Here Are Four Signs Investors May Be Warming to Turkish Stocks

  • Central bank moves to bolster lira have boosted equities
  • Turkish ETF draws largest weekly inflows in two years

Turkey Raises Key Rate to Tighten Liquidity

The weak currency, slowing economy and looming referendum on expanded presidential powers that held back Turkish stocks are losing their deterrent effect for investors.

Istanbul’s benchmark index has advanced almost 7 percent in less than two weeks as money managers rush to avoid being left behind in a stock surge fueled by creative central bank moves to bolster the lira. The bank set the rally in motion on Jan. 12 by withholding funds to lenders at its regular auction, the first signal that it was ready to act. It quickly followed with limits on cheap funding and the start of currency swap auctions. The bank meets Tuesday, when it’s expected to raise its three main rates, according to economists surveyed by Bloomberg.

“The central bank support to the Turkish lira helped investor sentiment,” Gulsen Ayaz, head of institutional sales and trading at Istanbul-based Deniz Invest, said by e-mail. The central bank has achieved a rate increase “in disguise” in the past week, Ayaz said, referring to the more than 80 basis points it’s added to the weighted average cost of funding.

Investors betting against Turkish companies were wrong-footed by Governor Murat Cetinkaya’s first moves, said Ayaz. “The short-covering set a strong momentum at the beginning of this rally; now the continuation hinges on what and whether the central bank delivers.”

Here are four signs that Turkish stocks have started to attract investors’ attention -- and money:

Greater Inflows

U.S. investors last week bought the most Turkish shares in two years. Traders put $29 million into the iShares MSCI Turkey ETF, the biggest fund focused on the country’s equity market. That was the largest weekly inflow since January 2015, according to data compiled by Bloomberg. Overseas investors also bought a net $103 million in Turkish stocks last week.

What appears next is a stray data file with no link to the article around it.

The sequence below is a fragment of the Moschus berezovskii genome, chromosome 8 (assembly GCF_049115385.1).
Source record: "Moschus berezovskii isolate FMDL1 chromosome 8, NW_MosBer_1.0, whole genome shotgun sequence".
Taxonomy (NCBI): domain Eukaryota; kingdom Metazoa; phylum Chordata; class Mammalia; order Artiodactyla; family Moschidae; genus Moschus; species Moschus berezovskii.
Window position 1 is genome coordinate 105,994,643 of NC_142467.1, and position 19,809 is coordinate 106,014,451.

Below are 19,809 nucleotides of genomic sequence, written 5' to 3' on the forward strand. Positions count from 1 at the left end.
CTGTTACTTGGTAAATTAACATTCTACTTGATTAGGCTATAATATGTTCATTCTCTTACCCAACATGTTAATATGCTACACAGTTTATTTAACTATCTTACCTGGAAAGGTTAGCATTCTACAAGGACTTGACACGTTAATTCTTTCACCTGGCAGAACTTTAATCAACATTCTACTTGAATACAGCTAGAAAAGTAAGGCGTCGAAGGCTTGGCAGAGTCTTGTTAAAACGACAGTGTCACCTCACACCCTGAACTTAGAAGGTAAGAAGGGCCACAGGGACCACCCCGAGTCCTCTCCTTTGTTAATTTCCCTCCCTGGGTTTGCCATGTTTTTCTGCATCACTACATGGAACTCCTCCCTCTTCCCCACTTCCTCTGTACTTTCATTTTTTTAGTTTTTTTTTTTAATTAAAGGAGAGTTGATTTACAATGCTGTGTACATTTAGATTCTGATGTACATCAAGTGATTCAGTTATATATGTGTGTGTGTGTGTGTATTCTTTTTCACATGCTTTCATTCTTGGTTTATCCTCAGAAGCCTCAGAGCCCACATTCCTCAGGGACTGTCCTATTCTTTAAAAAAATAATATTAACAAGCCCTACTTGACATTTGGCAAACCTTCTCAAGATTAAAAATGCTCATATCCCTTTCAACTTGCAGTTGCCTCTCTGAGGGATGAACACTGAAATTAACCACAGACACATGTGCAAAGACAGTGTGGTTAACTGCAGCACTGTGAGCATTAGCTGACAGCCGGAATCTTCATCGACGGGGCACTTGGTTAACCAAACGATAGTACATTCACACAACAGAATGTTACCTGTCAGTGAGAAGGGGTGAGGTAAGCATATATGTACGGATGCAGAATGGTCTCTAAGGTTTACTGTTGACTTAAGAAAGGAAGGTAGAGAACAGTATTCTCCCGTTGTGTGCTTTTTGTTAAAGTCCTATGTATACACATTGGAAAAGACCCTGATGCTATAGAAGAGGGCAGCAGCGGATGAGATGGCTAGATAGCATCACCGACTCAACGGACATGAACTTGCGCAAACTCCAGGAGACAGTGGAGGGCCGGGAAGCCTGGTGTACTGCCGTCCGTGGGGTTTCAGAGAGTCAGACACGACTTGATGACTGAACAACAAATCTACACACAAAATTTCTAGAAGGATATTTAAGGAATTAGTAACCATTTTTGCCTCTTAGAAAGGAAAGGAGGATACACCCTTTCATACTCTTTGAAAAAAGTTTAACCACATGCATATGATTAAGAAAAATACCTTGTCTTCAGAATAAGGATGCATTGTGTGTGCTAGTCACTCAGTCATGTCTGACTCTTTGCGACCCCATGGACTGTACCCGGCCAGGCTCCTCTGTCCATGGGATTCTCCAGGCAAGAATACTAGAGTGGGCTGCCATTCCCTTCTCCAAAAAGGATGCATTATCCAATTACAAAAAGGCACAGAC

Rising Valuations

The gap between the future price-to-earnings ratio of Turkey’s main equity gauge and that of the MSCI Emerging Markets Index shrank to the narrowest level since May from the widest in about seven years. Even so, Borsa Istanbul 100 Index PE ratios remain below the five-year average.

Moderating Volatility

Traders expect less dramatic price swings in the U.S. Turkey ETF in the coming six months, compared to the past six months. Earlier in January, the exchange-traded fund’s six-month historical volatility was higher than implied movements, until the central bank’s actions started.

Building Momentum

The Moving Average Convergence-Divergence pattern suggests that stocks have returned to an advancing trend. The white graph in the monthly chart below, called the MACD line, has recently crossed zero and risen above the red line. That means bulls may have started taking control.

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